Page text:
Last month was such a worthwhile month.  We read Amor Towles's A Gentleman in Moscow, selection of public-service-lawyer-extraordinaire Karen Owen Talley.  Here's the beautiful and clever book trailer (Delphine Burrus, dir.).



"Beautiful and clever" only begins to describe this book.  I have not read Towles's previous and popular Rules of Civility, so I cannot compare.  Suffice to say, though, I was surprised to learn that Towles is a Boston-born investment manager writing from Manhattan, and not a full-time scholar of the Russian Revolution, or even a recently arrived time traveler from 1920s Moscow.  Shelved as "historical fiction" in some libraries, this book depicts changing Russian society over decades after the revolution, from the 1920s to 1950s, all from the curious and ultimately delightful perspective of an aristocratic political prisoner under house arrest in an upscale hotel.

Maybe Towles was playing at Russian style, or it's just his speed; the book feels slow on plot a good ways in.  Ordinarily that's a turn-off for my action-aficionado, smartphone-addled brain.  Yet somehow this book was engrossing; every day I looked forward to re-immersing my mind's eye in the fantastical world of the Metropol Hotel, as envisioned from the endearingly witty perspective of Count Alexander Ilyich Rostov.

Towles is brilliant at authoring irresistible rabbit holes for the reader.  Sometimes these seemingly discrete stories feel like pointless tangents; a fellow groupie and I had simultaneously imagined Towles as the sort of person who carries around a small memo pad to jot down vignettes of the day, from his peculiar perspective, and then litters his writing room with the pages.  Yet these seeming tangents weave themselves together later in the book into a tapestry that is so much more than the sum of their parts.  While each vignette in the book seems dispensable in its time, the whole of the novel would be painfully incomplete were it lessened by any one.  Here's a short example, just as the Count has discovered morning coffee and the reward of grinding it himself:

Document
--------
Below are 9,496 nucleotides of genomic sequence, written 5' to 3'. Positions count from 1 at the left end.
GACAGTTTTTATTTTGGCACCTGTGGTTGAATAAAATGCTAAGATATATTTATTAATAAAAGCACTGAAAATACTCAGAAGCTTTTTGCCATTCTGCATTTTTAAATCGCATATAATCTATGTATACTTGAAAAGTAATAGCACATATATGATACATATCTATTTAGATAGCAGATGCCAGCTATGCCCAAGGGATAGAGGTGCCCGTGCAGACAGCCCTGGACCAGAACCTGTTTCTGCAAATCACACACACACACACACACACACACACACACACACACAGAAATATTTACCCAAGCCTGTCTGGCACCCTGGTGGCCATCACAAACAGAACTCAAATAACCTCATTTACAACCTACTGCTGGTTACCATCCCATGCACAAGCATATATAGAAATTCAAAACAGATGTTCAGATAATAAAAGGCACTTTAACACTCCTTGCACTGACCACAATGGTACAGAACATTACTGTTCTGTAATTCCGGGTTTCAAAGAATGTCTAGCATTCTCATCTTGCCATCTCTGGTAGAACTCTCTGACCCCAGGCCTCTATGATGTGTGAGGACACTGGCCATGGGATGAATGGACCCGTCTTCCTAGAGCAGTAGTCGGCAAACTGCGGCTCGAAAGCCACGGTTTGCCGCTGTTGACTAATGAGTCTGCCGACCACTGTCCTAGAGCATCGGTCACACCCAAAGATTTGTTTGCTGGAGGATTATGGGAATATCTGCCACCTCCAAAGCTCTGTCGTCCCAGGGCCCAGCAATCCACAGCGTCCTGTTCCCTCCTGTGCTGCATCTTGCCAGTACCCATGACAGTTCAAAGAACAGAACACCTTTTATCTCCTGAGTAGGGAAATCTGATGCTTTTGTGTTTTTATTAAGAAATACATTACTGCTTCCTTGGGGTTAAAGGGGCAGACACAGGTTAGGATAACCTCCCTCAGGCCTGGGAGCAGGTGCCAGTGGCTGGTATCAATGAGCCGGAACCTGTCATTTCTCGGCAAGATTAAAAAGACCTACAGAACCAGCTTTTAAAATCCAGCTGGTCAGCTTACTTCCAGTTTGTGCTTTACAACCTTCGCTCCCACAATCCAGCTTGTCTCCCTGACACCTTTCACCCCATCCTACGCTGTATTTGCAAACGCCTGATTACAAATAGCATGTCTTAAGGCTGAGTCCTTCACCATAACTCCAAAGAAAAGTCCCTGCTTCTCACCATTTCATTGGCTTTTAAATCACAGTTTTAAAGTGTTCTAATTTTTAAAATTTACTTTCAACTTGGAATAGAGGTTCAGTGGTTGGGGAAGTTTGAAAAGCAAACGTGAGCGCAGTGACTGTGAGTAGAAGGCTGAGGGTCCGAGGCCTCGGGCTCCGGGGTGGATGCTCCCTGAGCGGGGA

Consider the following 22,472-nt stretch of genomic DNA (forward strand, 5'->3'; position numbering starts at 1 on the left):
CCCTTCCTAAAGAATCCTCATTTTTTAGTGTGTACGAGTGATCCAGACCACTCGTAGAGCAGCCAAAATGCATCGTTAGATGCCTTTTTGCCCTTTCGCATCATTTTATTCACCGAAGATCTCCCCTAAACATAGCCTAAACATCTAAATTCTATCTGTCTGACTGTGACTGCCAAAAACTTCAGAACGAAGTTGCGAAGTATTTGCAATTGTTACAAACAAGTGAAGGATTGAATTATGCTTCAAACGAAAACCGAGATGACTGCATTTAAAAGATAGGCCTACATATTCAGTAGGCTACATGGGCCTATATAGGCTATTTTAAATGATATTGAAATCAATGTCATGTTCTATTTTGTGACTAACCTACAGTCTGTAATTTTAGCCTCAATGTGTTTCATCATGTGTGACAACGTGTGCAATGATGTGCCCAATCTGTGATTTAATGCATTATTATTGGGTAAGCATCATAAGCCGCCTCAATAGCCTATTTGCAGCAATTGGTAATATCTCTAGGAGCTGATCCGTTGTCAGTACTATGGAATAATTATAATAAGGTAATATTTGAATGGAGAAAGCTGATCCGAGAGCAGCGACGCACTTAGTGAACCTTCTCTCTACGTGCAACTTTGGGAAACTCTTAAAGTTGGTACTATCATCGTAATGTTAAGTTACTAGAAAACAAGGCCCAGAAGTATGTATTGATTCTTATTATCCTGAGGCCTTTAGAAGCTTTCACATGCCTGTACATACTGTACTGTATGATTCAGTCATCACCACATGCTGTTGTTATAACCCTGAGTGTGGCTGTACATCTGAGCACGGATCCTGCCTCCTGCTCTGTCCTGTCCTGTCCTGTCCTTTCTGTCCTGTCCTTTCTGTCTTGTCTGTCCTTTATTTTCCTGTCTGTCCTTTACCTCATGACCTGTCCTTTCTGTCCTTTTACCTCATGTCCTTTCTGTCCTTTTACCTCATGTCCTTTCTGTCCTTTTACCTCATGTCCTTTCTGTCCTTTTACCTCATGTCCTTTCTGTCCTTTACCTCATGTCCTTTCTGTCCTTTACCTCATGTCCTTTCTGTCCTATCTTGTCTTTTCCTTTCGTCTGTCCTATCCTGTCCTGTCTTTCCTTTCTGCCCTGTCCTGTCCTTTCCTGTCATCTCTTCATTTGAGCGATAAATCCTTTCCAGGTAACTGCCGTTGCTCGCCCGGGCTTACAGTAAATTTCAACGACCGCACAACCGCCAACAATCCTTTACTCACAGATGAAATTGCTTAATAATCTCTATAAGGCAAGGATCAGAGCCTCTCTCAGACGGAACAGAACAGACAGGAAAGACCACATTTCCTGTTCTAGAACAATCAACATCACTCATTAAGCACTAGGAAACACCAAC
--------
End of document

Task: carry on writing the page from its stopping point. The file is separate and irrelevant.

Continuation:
Even as he turned the little handle round and round, the room remained under the tenuous authority of sleep.  As yet unchallenged, somnolence continued to cast its shadow over sights and sensations, over forms and formulations, over what has been said and what must be done, lending each the insubstantiality of its domain.  But when the Count opened the small wooden drawer of the grinder, the world and all it contained were transformed by that envy of the alchemists—the aroma of freshly ground coffee.
In that instant, darkness was separated from light, the waters from the lands, and the heavens from the earth.  The trees bore fruit and the woods rustled with the movement of birds and beasts and all manner of creeping things.  While closer at hand, a patient pigeon scuffed its feet on the flashing.

. . . .

So perfect was the combination that upon finishing, the Count was tempted to crank the crank, quarter the apple, dole out the biscuits, and enjoy his breakfast all over again.
But time and tide wait for no man.

I won't go much into the meat of the tale, other than to counsel the reader to watch for time as a theme.  The seeming absence of plot is itself a grand illusion, representative of how time passes and transforms Russia outside the steady, unchanging walls of our protagonist's hotel confinement.  I didn't realize that until we started to put the pieces together as a book group, and now I wish I had paid closer attention on first read.

A TV series is in the making.  I thought that a bad idea, at first, worried that this delicate marvel would be tortured by Hollywood-like priorities until it yields something more fast and furious.  But a fellow groupie pointed out that it's all in the characters: an unhurried and dignified telling might be executed well in the right hands.  Perhaps it bodes well then that Kenneth Branagh is set to produce and star.  But don't wait for a screen adaptation; you'll be cheating yourself out of a journey best rendered by the imagination.